Tag Archives: DLC

What happened to mobile games?

It seems so long ago, but there was once a time when iOS and Android heralded the future of games. They were growing while the rest of the market contracted, and the buzz around open microconsoles like the Ouya, based on mobile technology, as they pushed into the traditional console market must have had Nintendo, Sony and Microsoft worried. Phones and tablets were getting exciting new experiences, classic ports, and new properties that looked like they were vying to be the iPhone’s Mario or Halo.

Now, though, I haven’t put serious time into a single mobile game since Super Hexagon. I sold my iPad. I can’t remember the last time I browsed the App Store. I’m still using an iPhone 4, which struggles with anything newer than 2012, yet I don’t feel like I’m missing out.

Maybe it’s caused by the fact that indie developers have carved a niche for themselves in the promised land of consoles and Steam – they don’t need to hamstring themselves with anaemic hardware and touch controls any more. What they’ve left is a wasteland of match three puzzlers – fun, but I used to play those on the SNES and they haven’t moved on since – and frankly depressing revivals of long-dormant franchises as “free-to-play” monstrosities.

It probably says a lot that as soon as I saw headlines for Rollercoaster Tycoon’s revival, I knew it was going to be a F2P mobile game. That mitigated the disappointment, I suppose, but while the execrable Dungeon Keeper was rightly castigated, at least that had the defence of being free. RCT4 charges you for the privilege of being made to wait around, accurately simulating the experience of visiting a theme park.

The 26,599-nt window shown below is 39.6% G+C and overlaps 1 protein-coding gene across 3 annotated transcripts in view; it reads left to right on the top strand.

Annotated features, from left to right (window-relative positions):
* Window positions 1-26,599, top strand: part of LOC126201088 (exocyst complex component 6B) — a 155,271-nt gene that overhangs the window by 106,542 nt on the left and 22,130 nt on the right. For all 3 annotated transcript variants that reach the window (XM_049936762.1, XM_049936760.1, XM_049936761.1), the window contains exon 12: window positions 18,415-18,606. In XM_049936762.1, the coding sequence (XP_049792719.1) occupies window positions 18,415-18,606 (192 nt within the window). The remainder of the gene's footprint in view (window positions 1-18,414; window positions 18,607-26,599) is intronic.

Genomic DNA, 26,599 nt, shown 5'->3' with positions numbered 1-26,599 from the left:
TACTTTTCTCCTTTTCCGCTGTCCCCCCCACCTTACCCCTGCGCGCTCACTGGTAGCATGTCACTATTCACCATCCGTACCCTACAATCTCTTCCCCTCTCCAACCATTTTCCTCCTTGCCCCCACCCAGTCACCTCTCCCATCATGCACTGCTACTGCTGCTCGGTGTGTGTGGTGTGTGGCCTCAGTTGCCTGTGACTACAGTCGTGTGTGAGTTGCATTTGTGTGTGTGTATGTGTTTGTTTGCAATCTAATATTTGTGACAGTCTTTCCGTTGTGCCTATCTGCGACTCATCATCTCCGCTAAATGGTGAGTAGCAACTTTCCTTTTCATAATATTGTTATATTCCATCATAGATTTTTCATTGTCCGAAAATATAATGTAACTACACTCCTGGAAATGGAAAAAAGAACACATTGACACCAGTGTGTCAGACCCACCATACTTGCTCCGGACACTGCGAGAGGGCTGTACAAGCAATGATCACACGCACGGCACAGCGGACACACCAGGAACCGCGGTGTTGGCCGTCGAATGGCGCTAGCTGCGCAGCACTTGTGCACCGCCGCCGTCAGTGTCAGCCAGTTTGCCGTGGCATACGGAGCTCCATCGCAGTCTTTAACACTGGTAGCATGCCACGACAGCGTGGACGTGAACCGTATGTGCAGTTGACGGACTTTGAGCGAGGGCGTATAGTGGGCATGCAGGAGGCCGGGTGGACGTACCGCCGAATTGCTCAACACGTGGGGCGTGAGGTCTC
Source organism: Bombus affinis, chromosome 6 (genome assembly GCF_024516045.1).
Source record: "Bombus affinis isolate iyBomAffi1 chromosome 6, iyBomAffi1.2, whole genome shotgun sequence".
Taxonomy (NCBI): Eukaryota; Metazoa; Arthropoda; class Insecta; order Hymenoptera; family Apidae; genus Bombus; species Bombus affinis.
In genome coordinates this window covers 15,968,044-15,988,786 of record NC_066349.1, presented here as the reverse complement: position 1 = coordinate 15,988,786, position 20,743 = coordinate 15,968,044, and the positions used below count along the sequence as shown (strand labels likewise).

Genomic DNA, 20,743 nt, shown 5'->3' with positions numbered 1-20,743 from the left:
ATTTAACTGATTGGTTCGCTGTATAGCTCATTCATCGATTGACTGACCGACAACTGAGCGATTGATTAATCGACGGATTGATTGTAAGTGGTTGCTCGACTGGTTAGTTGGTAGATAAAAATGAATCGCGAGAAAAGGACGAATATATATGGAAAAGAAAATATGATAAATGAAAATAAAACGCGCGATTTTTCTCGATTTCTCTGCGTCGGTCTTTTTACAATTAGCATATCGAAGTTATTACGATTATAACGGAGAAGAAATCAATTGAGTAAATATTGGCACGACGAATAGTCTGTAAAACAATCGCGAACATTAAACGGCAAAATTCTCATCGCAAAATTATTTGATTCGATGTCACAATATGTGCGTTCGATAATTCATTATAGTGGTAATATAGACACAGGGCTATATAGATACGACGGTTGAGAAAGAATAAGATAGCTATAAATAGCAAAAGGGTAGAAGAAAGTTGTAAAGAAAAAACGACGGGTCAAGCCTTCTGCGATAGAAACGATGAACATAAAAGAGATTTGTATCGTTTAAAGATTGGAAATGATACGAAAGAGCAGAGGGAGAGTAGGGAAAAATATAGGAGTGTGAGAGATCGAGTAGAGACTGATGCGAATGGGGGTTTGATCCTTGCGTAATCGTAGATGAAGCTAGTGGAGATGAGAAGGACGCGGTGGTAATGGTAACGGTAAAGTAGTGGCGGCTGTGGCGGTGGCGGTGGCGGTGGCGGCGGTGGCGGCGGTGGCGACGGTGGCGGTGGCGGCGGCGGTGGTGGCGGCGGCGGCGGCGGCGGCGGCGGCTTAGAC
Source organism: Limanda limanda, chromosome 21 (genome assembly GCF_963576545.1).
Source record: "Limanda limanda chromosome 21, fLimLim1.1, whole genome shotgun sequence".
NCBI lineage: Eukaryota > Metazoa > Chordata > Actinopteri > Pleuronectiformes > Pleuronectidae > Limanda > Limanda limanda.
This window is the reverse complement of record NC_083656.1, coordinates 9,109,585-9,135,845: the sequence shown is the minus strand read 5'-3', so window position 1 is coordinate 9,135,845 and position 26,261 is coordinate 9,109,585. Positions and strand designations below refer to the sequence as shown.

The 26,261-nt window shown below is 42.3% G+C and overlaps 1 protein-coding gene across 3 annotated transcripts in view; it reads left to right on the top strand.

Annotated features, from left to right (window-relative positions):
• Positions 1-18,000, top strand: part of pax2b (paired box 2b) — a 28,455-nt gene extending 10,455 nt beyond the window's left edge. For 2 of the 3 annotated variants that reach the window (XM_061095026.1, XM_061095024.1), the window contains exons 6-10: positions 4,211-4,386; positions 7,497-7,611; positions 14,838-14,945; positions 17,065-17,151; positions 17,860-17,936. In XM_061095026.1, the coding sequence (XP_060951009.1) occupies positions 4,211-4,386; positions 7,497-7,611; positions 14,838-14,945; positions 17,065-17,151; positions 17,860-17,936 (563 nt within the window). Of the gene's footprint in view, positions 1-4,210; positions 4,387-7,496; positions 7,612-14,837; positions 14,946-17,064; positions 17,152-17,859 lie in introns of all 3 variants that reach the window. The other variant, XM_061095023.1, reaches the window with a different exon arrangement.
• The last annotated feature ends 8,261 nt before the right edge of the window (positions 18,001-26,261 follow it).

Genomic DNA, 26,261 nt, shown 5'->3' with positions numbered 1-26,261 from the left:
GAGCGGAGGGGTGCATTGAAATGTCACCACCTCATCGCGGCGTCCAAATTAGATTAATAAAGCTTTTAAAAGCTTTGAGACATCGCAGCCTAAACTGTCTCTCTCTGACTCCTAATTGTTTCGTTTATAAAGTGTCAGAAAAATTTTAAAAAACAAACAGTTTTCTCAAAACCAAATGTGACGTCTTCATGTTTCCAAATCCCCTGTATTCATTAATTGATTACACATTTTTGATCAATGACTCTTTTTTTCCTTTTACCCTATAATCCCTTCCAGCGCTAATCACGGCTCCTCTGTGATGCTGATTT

What hurts the most, though, is to see this shit succeeding, helped along by the proliferation of dreadful mobile review sites that struggle to give anything a lower score than 4/5. And that success is aiding the mechanics in seeping into retail games, with Forza 5 being one of the more egregious examples. Thankfully the backlash there seems to have been heeded somewhat.

Even as something of a gaming traditionalist, keen to preserve consoles and dedicated handhelds alongside newer, more exciting formats, I’m disappointed in what’s happened to what was a promising new gaming landscape. It wasn’t a passing fad, as the numbers playing games like Candy Crush Saga show. But the innovation that once filled the vacuum has moved on, abandoning it to the vultures with shocking rapidity.

GTA IV: The Lost and Damned

I got pretty bold a couple of weeks ago when I predicted a bright future for DLC in 2009, as it was swiftly followed by a disappointing insubstantial downloadable outing for Fable II and the divisive Operation Anchorage for Fallout 3, which I happened to like but probably didn’t live up to most people’s expectations.

I can count on Rockstar to bail me out, though, because The Lost and Damned is fantastic.

GTA IV: The Lost and Damned

For a start, I must comment on pricing. 1,600 points (£13.60) for a good 10-12 hours of GTA IV, with production values at least as high as the main game – sterling voice work, impeccable cut-scene direction, new licensed music, new things to do, etc – and some improvements of its own, not least of all the much-requested mid-mission checkpoints. It’s so far made me remember why I loved this game so much, and frankly puts the usual quick and dirty 2-3 hours that we’ve come to expect from DLC to shame.